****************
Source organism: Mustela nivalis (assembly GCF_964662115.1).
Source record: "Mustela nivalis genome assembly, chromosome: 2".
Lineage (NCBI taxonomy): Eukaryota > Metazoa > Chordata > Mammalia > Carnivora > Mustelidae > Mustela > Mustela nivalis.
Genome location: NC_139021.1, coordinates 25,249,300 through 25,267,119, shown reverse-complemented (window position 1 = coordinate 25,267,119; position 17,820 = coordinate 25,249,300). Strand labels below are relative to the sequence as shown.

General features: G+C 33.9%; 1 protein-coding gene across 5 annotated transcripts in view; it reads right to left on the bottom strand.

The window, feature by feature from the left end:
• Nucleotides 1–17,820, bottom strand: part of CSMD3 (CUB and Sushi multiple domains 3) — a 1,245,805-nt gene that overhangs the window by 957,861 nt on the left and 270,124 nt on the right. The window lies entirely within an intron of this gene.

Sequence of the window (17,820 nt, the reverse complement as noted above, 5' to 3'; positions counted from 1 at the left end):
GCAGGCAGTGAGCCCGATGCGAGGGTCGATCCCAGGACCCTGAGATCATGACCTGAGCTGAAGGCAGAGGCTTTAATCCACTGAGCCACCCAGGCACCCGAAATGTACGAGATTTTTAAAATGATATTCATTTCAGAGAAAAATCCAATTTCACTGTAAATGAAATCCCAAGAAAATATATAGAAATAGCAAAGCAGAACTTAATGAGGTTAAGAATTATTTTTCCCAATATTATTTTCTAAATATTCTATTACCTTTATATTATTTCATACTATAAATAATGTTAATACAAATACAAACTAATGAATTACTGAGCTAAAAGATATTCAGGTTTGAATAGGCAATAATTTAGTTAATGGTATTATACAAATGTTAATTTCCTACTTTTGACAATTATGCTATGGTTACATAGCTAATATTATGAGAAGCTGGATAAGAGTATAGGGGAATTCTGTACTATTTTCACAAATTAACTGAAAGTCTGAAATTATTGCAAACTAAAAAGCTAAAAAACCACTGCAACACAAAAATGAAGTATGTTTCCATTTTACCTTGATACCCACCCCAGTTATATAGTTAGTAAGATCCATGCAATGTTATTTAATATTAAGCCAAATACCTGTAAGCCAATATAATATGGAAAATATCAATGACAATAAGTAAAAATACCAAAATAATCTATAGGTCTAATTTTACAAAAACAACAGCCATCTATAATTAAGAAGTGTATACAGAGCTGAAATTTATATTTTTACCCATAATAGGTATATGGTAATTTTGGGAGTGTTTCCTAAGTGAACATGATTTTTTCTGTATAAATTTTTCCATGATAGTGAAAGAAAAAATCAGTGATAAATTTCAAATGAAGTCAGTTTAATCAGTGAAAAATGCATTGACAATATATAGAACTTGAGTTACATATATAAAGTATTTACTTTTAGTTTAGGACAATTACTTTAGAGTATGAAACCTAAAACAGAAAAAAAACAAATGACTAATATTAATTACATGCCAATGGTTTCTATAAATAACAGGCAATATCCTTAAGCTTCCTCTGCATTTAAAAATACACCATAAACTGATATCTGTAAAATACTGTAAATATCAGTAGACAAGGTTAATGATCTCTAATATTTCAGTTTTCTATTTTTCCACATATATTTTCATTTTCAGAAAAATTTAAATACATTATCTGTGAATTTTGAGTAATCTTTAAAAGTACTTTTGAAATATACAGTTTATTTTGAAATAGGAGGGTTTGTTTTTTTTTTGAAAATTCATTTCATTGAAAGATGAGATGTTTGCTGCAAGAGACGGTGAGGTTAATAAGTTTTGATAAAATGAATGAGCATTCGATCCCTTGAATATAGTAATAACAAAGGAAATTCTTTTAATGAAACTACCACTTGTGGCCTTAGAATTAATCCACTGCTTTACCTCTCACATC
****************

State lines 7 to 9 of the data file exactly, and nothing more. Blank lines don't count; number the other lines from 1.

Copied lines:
• Nucleotides 1–17,820, bottom strand: part of CSMD3 (CUB and Sushi multiple domains 3) — a 1,245,805-nt gene that overhangs the window by 957,861 nt on the left and 270,124 nt on the right. The window lies entirely within an intron of this gene.

Sequence of the window (17,820 nt, the reverse complement as noted above, 5' to 3'; positions counted from 1 at the left end):
GCAGGCAGTGAGCCCGATGCGAGGGTCGATCCCAGGACCCTGAGATCATGACCTGAGCTGAAGGCAGAGGCTTTAATCCACTGAGCCACCCAGGCACCCGAAATGTACGAGATTTTTAAAATGATATTCATTTCAGAGAAAAATCCAATTTCACTGTAAATGAAATCCCAAGAAAATATATAGAAATAGCAAAGCAGAACTTAATGAGGTTAAGAATTATTTTTCCCAATATTATTTTCTAAATATTCTATTACCTTTATATTATTTCATACTATAAATAATGTTAATACAAATACAAACTAATGAATTACTGAGCTAAAAGATATTCAGGTTTGAATAGGCAATAATTTAGTTAATGGTATTATACAAATGTTAATTTCCTACTTTTGACAATTATGCTATGGTTACATAGCTAATATTATGAGAAGCTGGATAAGAGTATAGGGGAATTCTGTACTATTTTCACAAATTAACTGAAAGTCTGAAATTATTGCAAACTAAAAAGCTAAAAAACCACTGCAACACAAAAATGAAGTATGTTTCCATTTTACCTTGATACCCACCCCAGTTATATAGTTAGTAAGATCCATGCAATGTTATTTAATATTAAGCCAAATACCTGTAAGCCAATATAATATGGAAAATATCAATGACAATAAGTAAAAATACCAAAATAATCTATAGGTCTAATTTTACAAAAACAACAGCCATCTATAATTAAGAAGTGTATACAGAGCTGAAATTTATATTTTTACCCATAATAGGTATATGGTAATTTTGGGAGTGTTTCCTAAGTGAACATGATTTTTTCTGTATAAATTTTTCCATGATAGTGAAAGAAAAAATCAGTGATAAATTTCAAATGAAGTCAGTTTAATCAGTGAAAAATGCATTGACAATATATAGAACTTGAGTTACATATATAAAGTATTTACTTTTAGTTTAGGACAATTACTTTAGAGTATGAAACCTAAAACAGAAAAAAAACAAATGACTAATATTAATTACATGCCAATGGTTTCTATAAATAACAGGCAATATCCTTAAGCTTCCTCTGCATTTAAAAATACACCATAAACTGATATCTGTAAAATACTGTAAATATCAGTAGACAAGGTTAATGATCTCTAATATTTCAGTTTTCTATTTTTCCACATATATTTTCATTTTCAGAAAAATTTAAATACATTATCTGTGAATTTTGAGTAATCTTTAAAAGTACTTTTGAAATATACAGTTTATTTTGAAATAGGAGGGTTTGTTTTTTTTTTGAAAATTCATTTCATTGAAAGATGAGATGTTTGCTGCAAGAGACGGTGAGGTTAATAAGTTTTGATAAAATGAATGAGCATTCGATCCCTTGAATATAGTAATAACAAAGGAAATTCTTTTAATGAAACTACCACTTGTGGCCTTAGAATTAATCCACTGCTTTACCTCTCACATC